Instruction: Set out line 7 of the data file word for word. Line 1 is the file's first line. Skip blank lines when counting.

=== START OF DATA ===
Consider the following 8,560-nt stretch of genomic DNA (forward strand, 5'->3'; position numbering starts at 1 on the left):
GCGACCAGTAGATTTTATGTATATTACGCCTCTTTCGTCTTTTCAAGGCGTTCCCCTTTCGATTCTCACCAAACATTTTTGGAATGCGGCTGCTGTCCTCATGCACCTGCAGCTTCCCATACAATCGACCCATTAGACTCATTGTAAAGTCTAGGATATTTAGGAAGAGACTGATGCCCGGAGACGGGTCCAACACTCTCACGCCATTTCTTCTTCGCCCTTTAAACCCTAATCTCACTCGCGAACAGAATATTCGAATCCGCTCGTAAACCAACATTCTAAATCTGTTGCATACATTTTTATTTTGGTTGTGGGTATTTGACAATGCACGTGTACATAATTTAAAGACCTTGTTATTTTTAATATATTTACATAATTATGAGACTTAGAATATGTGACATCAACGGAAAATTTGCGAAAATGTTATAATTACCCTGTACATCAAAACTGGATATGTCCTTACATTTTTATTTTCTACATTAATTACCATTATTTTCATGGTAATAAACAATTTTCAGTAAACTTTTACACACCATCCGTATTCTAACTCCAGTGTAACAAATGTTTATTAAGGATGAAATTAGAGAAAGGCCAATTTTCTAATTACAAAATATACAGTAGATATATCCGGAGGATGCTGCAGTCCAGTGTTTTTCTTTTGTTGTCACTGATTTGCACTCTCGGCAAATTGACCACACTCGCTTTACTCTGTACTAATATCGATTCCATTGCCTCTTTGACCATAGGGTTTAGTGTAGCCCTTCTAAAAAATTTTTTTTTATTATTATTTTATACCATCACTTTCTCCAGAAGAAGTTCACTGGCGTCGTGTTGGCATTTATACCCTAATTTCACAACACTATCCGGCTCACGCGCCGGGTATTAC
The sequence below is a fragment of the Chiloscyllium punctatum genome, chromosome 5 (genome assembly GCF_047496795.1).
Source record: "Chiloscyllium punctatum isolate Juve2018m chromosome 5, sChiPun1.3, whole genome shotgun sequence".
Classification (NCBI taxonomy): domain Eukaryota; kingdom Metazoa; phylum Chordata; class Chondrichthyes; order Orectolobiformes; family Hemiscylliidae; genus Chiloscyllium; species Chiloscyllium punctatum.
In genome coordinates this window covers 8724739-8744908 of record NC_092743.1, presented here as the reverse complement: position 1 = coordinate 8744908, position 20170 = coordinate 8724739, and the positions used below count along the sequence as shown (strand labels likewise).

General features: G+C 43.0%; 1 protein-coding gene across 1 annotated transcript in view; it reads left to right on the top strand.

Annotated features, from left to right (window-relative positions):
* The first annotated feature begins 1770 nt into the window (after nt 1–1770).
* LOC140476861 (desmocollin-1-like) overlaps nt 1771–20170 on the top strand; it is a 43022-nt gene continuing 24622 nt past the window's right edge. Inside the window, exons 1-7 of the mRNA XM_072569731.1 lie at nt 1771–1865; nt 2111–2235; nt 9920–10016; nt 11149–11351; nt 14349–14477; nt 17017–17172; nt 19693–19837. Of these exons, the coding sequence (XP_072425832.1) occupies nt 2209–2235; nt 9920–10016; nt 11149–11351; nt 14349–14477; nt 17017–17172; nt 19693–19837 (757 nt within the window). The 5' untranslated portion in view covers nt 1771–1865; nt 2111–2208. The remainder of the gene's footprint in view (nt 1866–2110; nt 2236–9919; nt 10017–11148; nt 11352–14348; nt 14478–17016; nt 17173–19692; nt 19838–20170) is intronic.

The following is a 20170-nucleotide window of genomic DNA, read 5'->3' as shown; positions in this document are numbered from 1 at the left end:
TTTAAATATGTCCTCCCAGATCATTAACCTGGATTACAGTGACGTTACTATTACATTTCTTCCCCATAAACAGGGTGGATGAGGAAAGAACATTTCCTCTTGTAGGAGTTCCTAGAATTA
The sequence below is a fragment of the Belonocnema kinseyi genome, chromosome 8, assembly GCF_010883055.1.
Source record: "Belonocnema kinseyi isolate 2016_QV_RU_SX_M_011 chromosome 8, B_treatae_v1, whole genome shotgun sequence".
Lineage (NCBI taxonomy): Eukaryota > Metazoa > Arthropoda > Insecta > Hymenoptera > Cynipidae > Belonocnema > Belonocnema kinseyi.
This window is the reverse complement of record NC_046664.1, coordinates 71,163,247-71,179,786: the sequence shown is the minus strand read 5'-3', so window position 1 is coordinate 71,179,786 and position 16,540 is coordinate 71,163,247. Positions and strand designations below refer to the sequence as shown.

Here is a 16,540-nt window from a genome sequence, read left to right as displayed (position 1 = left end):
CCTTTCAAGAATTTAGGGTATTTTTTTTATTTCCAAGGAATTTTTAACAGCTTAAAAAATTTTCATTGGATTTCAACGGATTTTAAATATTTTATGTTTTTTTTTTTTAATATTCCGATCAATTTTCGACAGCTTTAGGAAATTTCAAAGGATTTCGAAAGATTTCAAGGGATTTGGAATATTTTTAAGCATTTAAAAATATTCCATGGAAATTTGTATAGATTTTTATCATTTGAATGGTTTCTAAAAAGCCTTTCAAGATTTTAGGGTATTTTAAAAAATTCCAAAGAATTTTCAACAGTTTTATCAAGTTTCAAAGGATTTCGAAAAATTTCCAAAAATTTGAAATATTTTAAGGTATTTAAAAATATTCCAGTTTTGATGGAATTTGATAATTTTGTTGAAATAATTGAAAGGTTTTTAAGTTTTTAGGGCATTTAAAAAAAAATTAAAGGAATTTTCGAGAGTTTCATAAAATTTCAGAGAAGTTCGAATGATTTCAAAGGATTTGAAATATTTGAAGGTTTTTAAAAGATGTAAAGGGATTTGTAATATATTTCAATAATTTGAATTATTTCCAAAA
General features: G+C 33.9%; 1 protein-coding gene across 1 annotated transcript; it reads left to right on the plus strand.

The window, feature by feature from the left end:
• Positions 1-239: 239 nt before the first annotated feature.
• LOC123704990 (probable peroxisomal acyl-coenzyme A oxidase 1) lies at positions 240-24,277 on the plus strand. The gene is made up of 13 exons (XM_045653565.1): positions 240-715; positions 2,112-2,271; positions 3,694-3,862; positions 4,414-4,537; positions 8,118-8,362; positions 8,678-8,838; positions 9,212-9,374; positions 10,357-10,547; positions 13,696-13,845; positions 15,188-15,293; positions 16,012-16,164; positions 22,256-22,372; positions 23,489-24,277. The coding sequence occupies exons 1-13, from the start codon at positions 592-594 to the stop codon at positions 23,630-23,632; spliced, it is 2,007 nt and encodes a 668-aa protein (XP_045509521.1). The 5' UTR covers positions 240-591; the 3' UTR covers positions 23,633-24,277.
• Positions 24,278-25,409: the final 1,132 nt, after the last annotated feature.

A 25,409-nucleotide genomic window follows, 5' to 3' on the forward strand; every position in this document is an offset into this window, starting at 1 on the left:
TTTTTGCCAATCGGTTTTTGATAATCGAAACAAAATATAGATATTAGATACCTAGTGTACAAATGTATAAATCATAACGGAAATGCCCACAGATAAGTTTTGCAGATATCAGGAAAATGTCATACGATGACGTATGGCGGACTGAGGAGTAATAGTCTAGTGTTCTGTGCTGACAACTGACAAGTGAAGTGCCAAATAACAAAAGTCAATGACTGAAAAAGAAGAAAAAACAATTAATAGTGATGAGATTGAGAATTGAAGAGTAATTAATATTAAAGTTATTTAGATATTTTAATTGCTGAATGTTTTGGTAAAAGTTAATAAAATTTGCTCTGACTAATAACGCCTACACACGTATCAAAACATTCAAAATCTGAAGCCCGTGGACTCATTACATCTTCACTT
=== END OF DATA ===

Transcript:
General features: G+C 43.0%; 1 protein-coding gene across 1 annotated transcript in view; it reads left to right on the top strand.